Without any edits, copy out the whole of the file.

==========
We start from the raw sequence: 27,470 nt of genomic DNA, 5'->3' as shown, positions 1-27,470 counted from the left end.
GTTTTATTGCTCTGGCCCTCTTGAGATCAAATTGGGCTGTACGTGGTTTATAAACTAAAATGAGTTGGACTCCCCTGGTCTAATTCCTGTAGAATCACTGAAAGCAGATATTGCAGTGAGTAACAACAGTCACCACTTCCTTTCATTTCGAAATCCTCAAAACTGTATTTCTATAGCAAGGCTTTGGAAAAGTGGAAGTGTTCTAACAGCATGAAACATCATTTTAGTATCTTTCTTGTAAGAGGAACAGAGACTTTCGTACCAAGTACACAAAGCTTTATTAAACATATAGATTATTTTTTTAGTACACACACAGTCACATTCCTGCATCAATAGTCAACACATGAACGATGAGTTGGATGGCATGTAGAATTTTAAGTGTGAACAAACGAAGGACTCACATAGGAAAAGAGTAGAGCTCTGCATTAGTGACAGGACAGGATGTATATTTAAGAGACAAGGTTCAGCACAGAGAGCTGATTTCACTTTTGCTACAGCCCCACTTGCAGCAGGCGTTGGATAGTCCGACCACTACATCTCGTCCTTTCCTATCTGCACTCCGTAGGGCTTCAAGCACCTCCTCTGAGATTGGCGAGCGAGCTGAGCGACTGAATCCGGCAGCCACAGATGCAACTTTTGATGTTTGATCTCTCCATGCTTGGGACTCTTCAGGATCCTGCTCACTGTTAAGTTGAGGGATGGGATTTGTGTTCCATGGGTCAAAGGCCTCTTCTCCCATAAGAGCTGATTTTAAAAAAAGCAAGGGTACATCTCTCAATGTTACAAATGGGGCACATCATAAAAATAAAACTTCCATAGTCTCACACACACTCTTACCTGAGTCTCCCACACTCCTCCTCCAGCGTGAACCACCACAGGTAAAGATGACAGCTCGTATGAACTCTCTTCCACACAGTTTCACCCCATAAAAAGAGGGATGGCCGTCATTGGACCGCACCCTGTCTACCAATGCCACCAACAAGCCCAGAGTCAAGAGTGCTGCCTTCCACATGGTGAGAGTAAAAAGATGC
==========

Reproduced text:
We start from the raw sequence: 27,470 nt of genomic DNA, 5'->3' as shown, positions 1-27,470 counted from the left end.
GTTTTATTGCTCTGGCCCTCTTGAGATCAAATTGGGCTGTACGTGGTTTATAAACTAAAATGAGTTGGACTCCCCTGGTCTAATTCCTGTAGAATCACTGAAAGCAGATATTGCAGTGAGTAACAACAGTCACCACTTCCTTTCATTTCGAAATCCTCAAAACTGTATTTCTATAGCAAGGCTTTGGAAAAGTGGAAGTGTTCTAACAGCATGAAACATCATTTTAGTATCTTTCTTGTAAGAGGAACAGAGACTTTCGTACCAAGTACACAAAGCTTTATTAAACATATAGATTATTTTTTTAGTACACACACAGTCACATTCCTGCATCAATAGTCAACACATGAACGATGAGTTGGATGGCATGTAGAATTTTAAGTGTGAACAAACGAAGGACTCACATAGGAAAAGAGTAGAGCTCTGCATTAGTGACAGGACAGGATGTATATTTAAGAGACAAGGTTCAGCACAGAGAGCTGATTTCACTTTTGCTACAGCCCCACTTGCAGCAGGCGTTGGATAGTCCGACCACTACATCTCGTCCTTTCCTATCTGCACTCCGTAGGGCTTCAAGCACCTCCTCTGAGATTGGCGAGCGAGCTGAGCGACTGAATCCGGCAGCCACAGATGCAACTTTTGATGTTTGATCTCTCCATGCTTGGGACTCTTCAGGATCCTGCTCACTGTTAAGTTGAGGGATGGGATTTGTGTTCCATGGGTCAAAGGCCTCTTCTCCCATAAGAGCTGATTTTAAAAAAAGCAAGGGTACATCTCTCAATGTTACAAATGGGGCACATCATAAAAATAAAACTTCCATAGTCTCACACACACTCTTACCTGAGTCTCCCACACTCCTCCTCCAGCGTGAACCACCACAGGTAAAGATGACAGCTCGTATGAACTCTCTTCCACACAGTTTCACCCCATAAAAAGAGGGATGGCCGTCATTGGACCGCACCCTGTCTACCAATGCCACCAACAAGCCCAGAGTCAAGAGTGCTGCCTTCCACATGGTGAGAGTAAAAAGATGC